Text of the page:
The first Glenfarclas cocktail competition threw up a left-field winner this week, with Kevin Carr, three-year stalwart of the Urban Brasserie in Glasgow, taking top spot with his Green Grass Fizz.
A reference to the Glenfarclas name (which means 'valley of the green grass') Carr’s pale green creation used agave syrup, lemon juice… and five muddled sugar-snap pea pods.
His creation was certainly very different from the drinks of the other five finalists, who tended to mix the compulsory Glenfarclas 105 with safer partners, such as sherry, cassis and Benedictine. Coconut water featured often.
‘People have an association with what things can go with spirits,’ Carr told Imbibe. ‘My drink was slightly controversial and a little bit weird, but it does work. And weird is good – it encourages people to ask questions.’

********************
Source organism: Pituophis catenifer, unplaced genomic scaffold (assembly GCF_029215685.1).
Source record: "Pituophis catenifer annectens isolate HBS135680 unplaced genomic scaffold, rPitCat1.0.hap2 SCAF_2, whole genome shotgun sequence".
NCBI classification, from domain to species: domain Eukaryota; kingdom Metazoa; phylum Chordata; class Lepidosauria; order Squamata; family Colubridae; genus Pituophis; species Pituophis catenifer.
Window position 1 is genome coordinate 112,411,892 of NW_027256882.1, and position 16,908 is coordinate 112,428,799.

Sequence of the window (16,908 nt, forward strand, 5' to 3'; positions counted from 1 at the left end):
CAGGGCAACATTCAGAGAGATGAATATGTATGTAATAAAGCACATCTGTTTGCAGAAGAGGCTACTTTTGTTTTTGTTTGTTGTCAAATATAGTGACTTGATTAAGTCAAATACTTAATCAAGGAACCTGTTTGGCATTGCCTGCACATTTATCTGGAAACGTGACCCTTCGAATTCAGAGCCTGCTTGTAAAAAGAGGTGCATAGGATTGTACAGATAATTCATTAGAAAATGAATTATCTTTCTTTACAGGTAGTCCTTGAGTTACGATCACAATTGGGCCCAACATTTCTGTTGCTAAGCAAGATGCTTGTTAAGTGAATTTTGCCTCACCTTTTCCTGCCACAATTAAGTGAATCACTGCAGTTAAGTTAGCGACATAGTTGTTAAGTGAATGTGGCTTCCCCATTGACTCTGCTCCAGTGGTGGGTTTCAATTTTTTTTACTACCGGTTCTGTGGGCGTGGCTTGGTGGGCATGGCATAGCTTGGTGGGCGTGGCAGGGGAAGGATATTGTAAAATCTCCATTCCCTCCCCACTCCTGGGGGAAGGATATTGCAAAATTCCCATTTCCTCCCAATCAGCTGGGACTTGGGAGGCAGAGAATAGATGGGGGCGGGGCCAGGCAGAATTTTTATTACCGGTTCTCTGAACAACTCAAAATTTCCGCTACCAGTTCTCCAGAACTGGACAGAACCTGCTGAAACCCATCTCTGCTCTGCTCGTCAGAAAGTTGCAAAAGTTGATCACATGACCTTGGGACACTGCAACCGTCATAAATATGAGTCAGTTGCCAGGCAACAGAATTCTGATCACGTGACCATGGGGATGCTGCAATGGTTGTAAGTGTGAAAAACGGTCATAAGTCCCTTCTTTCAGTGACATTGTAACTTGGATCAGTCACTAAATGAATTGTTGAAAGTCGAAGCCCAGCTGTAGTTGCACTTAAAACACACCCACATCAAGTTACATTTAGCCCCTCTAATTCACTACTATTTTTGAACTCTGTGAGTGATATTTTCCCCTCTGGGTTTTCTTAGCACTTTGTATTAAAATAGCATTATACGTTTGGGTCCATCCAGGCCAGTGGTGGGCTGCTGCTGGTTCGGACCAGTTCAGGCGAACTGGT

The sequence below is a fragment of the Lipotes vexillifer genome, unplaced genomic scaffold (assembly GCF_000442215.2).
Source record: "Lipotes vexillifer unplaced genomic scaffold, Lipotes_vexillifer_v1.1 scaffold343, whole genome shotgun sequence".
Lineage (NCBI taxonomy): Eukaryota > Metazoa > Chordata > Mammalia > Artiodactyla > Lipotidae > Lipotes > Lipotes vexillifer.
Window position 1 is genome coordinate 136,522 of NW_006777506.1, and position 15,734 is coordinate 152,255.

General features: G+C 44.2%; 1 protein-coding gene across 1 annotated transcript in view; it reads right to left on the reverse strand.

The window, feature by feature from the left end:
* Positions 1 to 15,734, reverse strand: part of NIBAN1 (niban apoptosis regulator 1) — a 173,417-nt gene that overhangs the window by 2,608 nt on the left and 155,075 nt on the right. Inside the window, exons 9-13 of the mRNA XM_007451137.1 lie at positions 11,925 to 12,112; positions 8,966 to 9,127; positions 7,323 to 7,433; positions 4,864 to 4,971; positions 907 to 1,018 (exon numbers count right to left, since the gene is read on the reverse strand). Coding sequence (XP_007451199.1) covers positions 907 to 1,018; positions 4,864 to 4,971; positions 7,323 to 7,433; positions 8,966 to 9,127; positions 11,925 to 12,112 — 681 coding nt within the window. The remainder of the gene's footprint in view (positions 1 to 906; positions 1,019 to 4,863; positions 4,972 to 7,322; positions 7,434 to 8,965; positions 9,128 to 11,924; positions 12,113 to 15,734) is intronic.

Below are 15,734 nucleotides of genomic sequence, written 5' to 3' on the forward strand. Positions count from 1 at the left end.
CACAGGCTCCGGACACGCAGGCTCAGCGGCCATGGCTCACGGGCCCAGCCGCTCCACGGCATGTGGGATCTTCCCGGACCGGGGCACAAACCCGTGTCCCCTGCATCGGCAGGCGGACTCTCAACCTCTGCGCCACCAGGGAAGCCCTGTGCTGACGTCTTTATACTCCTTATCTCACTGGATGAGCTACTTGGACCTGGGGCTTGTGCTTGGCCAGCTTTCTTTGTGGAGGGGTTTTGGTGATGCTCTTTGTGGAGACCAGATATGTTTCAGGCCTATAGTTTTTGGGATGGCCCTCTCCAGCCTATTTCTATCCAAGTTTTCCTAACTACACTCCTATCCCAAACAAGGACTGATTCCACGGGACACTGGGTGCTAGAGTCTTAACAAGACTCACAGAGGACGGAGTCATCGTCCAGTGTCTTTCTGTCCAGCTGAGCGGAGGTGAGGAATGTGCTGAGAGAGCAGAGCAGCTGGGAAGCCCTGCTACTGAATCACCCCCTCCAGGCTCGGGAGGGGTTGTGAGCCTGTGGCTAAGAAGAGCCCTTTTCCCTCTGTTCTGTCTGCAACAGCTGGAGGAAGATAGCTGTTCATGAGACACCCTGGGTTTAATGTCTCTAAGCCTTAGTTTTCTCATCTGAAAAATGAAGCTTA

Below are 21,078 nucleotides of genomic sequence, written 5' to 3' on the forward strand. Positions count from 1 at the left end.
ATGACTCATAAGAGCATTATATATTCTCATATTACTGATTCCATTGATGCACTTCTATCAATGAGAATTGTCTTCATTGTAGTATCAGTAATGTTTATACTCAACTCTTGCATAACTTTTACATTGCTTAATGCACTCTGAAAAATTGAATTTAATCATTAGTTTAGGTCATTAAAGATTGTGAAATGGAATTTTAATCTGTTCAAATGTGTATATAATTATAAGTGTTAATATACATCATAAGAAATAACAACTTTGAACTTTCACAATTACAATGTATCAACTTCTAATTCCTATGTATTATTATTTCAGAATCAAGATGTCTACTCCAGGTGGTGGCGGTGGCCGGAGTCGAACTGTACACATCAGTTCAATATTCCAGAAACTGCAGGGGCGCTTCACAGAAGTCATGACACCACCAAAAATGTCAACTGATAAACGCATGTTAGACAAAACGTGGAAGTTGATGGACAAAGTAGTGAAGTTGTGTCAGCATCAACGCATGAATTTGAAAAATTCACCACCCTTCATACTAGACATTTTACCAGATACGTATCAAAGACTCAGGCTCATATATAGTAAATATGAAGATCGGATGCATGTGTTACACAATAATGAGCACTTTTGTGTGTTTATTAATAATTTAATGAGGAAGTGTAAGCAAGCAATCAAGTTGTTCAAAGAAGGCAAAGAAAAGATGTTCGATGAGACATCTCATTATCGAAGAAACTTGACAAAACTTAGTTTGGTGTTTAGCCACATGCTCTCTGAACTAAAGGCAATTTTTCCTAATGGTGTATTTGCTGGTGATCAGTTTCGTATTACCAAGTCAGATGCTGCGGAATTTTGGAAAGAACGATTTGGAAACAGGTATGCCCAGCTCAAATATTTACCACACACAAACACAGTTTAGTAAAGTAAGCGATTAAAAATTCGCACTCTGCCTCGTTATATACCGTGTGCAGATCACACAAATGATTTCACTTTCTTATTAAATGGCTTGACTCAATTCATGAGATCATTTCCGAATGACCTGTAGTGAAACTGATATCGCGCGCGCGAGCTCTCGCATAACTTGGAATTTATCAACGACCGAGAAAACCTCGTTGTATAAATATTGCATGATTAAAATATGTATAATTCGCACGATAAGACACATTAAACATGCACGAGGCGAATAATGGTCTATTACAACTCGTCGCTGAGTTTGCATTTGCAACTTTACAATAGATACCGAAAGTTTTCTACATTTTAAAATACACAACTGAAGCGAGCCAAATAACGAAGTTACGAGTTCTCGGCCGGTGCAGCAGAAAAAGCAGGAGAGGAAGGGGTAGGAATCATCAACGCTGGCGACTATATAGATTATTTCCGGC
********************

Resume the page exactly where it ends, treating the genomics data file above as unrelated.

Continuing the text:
Honing in on the ‘green’ element, Carr initially experimented with seaweed before settling on his sugar snaps. ‘Those savoury vegetal elements can highlight the sweeter toffee notes of the 105,’ he said.
‘It had balance and taste, and it was very visual,’ explained Louise Gallagher, Glenfarclas’ sales manager for Scotland and northern England, one of the lead judges. ‘He hit the brief, and it was innovative, yet easily replicable in the majority of bars.’
As part of his prize, Carr will spend three days working at the distillery under distillery manager Callum Fraser. He will also get the chance to make his Green Grass fizz for thirsty race-goers at the Cheltenham Gold Cup meet in March.
Though open to all UK bartenders, the three regional heats for the competition all took place in Scotland, in Glasgow, Edinburgh and Aberdeen. But the team at Glenfarclas are already hoping to make it a fully national competition in 2020 with heats all over the country.
One thing, however, won’t change: the use of the cask-strength main ingredient.
‘It’ll always be with Glenfarclas 105,’ said Louise Gallagher.
So you can start practising early. With or without peas…